Valve opens its latency-reducing, DoS Protective Network Relay infrastructure to all developers using its Steamworks platform Over the past few years, large-scale denial-of-service attacks on game servers have made the news and become a frustrating occurrence Online games and e-sports. To protect its own games, Valve has been working for several years to develop a network infrastructure that makes the system more resistant to denial-of-service attacks and lower latencies, and the company uses this system for both Dota 2 and CS: GO .
At 30 locations around the world, Valve has set up relaying servers that direct network traffic between clients and servers. These relay points provide DoS resilience in a variety of ways. They are equipped with a total bandwidth of several terabits, so that they can handle in any case, a certain flooding. Games can also switch from one relay to another without necessarily interrupting the connection. This switch can be made to another relay in the same place or even to another point of presence.
Relaying allows Valve to mask both the IP address of the game server and the IP addresses of clients connected to the server. This prevents direct attacks on another person on the same server.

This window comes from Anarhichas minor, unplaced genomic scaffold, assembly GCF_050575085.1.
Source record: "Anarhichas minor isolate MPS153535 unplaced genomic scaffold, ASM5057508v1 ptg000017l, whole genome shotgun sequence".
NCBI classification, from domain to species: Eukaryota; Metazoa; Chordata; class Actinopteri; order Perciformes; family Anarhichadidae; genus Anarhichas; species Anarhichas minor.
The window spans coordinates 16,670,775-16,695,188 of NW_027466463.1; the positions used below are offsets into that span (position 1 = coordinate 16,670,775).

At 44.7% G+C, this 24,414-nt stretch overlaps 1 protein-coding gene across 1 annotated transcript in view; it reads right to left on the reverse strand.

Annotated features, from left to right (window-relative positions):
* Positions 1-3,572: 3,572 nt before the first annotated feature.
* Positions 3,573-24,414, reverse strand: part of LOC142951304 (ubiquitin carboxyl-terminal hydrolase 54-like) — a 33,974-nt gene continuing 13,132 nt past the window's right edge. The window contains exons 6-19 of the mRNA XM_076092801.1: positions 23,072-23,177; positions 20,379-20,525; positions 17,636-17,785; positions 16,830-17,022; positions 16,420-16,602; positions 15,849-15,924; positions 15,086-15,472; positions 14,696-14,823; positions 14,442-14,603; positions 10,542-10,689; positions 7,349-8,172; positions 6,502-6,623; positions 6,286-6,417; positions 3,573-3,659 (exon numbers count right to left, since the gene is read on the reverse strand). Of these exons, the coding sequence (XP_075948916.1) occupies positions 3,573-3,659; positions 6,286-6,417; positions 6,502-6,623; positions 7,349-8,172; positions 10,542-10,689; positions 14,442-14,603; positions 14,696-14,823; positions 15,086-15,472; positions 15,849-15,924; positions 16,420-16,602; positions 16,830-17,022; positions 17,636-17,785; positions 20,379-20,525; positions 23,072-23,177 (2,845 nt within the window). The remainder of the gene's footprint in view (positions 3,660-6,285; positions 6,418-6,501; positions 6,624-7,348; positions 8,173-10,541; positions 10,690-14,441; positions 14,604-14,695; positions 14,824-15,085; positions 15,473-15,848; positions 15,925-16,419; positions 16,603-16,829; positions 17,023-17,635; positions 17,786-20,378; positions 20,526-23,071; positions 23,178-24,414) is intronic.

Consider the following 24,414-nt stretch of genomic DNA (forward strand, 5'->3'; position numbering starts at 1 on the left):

The system of Valve also decides how the traffic is conducted. The company has a private backbone network with more than 2,500 ISPs around the world used for both Steam downloads and network traffic, and has prioritized network traffic over downloads. Clients can estimate the latency between two endpoints through the relays without having to send traffic between those endpoints. This allows the clients to decide which presence point to use to ensure the best ping time. According to Valve, 43% of the players were able to reduce their ping times slightly, with 1
In addition, Valve operates STUN / TURN servers, which represent a reliable method for machines behind firewalls and network address translation systems to send and receive network traffic.
This relay system is now available to all developers creating a game with the Steamworks Toolkit from Valve. The underlying network protocol without relaying has been available as open source for some time. As with many custom network protocols (such as the upcoming HTTP / 3 protocol), it relies on the simple, unreliable User Datagram Protocol (UDP) protocol, not the more complex but reliable Transmission Control Protocol (TCP) above on the UDP layer. The protocol is encrypted and performs many of the various tasks required to establish reliable transmission over UDP, so it is useful without the Steamworks forwarding capabilities.
As a fan Dota 2 I can report this network of Valve work seems to have made the work admirable. For a while, attacks were a common feature of the professional scene. Many professional games were interrupted because both players and servers were flooded with traffic. The same attacks seem to have completely disappeared.